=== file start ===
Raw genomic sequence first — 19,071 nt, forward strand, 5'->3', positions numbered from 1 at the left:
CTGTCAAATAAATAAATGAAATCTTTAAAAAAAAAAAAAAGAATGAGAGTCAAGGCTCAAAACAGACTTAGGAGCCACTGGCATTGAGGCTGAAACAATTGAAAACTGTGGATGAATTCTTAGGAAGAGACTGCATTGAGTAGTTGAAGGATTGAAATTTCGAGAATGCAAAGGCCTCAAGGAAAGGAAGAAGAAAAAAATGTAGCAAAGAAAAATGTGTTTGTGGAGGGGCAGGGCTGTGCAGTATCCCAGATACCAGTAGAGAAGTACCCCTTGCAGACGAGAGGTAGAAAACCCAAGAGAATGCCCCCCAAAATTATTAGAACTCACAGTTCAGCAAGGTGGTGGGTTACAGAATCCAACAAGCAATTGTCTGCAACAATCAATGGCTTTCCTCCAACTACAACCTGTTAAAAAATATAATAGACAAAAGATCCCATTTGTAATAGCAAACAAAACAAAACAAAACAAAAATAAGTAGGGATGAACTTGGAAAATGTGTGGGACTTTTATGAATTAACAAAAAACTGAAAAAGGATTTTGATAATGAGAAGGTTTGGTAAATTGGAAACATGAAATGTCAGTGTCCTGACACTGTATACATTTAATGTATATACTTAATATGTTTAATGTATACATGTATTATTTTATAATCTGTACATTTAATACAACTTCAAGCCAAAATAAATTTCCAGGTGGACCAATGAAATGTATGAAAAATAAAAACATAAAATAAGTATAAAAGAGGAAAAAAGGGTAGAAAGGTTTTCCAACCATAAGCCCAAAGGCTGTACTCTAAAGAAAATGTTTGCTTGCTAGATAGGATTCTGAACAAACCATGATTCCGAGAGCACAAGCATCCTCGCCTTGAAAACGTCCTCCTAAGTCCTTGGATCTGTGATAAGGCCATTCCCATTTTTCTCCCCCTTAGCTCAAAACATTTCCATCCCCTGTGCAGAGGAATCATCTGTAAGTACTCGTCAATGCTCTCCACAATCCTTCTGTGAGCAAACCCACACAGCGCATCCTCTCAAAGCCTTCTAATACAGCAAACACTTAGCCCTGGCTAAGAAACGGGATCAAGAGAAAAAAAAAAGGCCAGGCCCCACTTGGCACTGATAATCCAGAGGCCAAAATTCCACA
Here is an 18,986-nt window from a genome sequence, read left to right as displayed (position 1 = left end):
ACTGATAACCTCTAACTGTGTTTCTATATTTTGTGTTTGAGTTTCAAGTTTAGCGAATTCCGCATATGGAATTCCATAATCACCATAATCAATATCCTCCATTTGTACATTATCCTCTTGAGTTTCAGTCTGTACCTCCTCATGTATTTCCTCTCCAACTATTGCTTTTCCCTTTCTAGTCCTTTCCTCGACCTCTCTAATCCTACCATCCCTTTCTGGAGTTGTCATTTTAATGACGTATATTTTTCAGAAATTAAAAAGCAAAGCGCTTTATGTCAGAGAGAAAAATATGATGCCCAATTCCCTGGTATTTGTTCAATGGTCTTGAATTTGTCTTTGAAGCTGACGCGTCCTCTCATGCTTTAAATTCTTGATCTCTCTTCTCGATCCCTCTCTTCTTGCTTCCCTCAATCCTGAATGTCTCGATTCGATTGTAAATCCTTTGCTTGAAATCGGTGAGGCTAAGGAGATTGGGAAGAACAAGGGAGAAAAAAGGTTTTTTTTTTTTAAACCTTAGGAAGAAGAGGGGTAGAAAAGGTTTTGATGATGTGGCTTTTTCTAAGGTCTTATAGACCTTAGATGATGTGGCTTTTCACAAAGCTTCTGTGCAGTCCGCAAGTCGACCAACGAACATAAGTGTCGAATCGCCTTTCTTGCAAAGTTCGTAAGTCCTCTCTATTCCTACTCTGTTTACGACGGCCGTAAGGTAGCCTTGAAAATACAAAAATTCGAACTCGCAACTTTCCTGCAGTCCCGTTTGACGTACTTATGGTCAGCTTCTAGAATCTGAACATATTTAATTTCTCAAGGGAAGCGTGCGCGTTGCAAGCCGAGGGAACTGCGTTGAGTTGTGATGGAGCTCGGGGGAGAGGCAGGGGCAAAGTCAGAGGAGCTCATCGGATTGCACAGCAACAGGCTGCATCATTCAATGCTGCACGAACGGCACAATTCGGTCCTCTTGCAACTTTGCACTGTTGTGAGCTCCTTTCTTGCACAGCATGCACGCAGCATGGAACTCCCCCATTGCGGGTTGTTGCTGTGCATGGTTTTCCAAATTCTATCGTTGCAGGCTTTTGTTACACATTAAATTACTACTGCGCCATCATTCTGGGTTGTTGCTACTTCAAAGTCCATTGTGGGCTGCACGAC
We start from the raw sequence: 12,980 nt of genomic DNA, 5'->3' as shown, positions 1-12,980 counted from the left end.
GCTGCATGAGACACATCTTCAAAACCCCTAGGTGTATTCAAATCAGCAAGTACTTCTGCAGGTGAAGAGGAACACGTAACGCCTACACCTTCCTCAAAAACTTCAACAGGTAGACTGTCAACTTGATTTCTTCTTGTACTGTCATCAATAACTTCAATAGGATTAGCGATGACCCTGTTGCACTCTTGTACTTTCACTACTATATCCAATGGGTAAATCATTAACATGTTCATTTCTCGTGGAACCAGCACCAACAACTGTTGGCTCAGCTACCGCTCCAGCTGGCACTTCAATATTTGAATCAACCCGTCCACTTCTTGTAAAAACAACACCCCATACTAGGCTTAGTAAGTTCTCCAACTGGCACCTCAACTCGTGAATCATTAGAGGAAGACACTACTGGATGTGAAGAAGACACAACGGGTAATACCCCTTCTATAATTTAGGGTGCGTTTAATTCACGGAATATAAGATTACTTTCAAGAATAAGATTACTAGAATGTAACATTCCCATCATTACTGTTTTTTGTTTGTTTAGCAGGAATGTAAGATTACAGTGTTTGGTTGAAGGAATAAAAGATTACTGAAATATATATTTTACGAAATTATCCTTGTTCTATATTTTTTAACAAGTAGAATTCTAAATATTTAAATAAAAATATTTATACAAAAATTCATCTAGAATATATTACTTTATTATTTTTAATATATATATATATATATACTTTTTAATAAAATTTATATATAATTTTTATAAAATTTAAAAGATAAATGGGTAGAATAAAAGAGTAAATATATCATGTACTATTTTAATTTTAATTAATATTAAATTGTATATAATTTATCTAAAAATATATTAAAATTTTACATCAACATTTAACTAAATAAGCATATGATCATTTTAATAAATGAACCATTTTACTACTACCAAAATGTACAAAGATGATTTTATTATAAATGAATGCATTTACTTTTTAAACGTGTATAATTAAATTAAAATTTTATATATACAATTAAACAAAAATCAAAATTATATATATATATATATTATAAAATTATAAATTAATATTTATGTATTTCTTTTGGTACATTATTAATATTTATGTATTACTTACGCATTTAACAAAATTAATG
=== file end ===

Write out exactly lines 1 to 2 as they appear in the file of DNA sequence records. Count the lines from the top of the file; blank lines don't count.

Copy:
Raw genomic sequence first — 19,071 nt, forward strand, 5'->3', positions numbered from 1 at the left:
CTGTCAAATAAATAAATGAAATCTTTAAAAAAAAAAAAAAGAATGAGAGTCAAGGCTCAAAACAGACTTAGGAGCCACTGGCATTGAGGCTGAAACAATTGAAAACTGTGGATGAATTCTTAGGAAGAGACTGCATTGAGTAGTTGAAGGATTGAAATTTCGAGAATGCAAAGGCCTCAAGGAAAGGAAGAAGAAAAAAATGTAGCAAAGAAAAATGTGTTTGTGGAGGGGCAGGGCTGTGCAGTATCCCAGATACCAGTAGAGAAGTACCCCTTGCAGACGAGAGGTAGAAAACCCAAGAGAATGCCCCCCAAAATTATTAGAACTCACAGTTCAGCAAGGTGGTGGGTTACAGAATCCAACAAGCAATTGTCTGCAACAATCAATGGCTTTCCTCCAACTACAACCTGTTAAAAAATATAATAGACAAAAGATCCCATTTGTAATAGCAAACAAAACAAAACAAAACAAAAATAAGTAGGGATGAACTTGGAAAATGTGTGGGACTTTTATGAATTAACAAAAAACTGAAAAAGGATTTTGATAATGAGAAGGTTTGGTAAATTGGAAACATGAAATGTCAGTGTCCTGACACTGTATACATTTAATGTATATACTTAATATGTTTAATGTATACATGTATTATTTTATAATCTGTACATTTAATACAACTTCAAGCCAAAATAAATTTCCAGGTGGACCAATGAAATGTATGAAAAATAAAAACATAAAATAAGTATAAAAGAGGAAAAAAGGGTAGAAAGGTTTTCCAACCATAAGCCCAAAGGCTGTACTCTAAAGAAAATGTTTGCTTGCTAGATAGGATTCTGAACAAACCATGATTCCGAGAGCACAAGCATCCTCGCCTTGAAAACGTCCTCCTAAGTCCTTGGATCTGTGATAAGGCCATTCCCATTTTTCTCCCCCTTAGCTCAAAACATTTCCATCCCCTGTGCAGAGGAATCATCTGTAAGTACTCGTCAATGCTCTCCACAATCCTTCTGTGAGCAAACCCACACAGCGCATCCTCTCAAAGCCTTCTAATACAGCAAACACTTAGCCCTGGCTAAGAAACGGGATCAAGAGAAAAAAAAAAGGCCAGGCCCCACTTGGCACTGATAATCCAGAGGCCAAAATTCCACA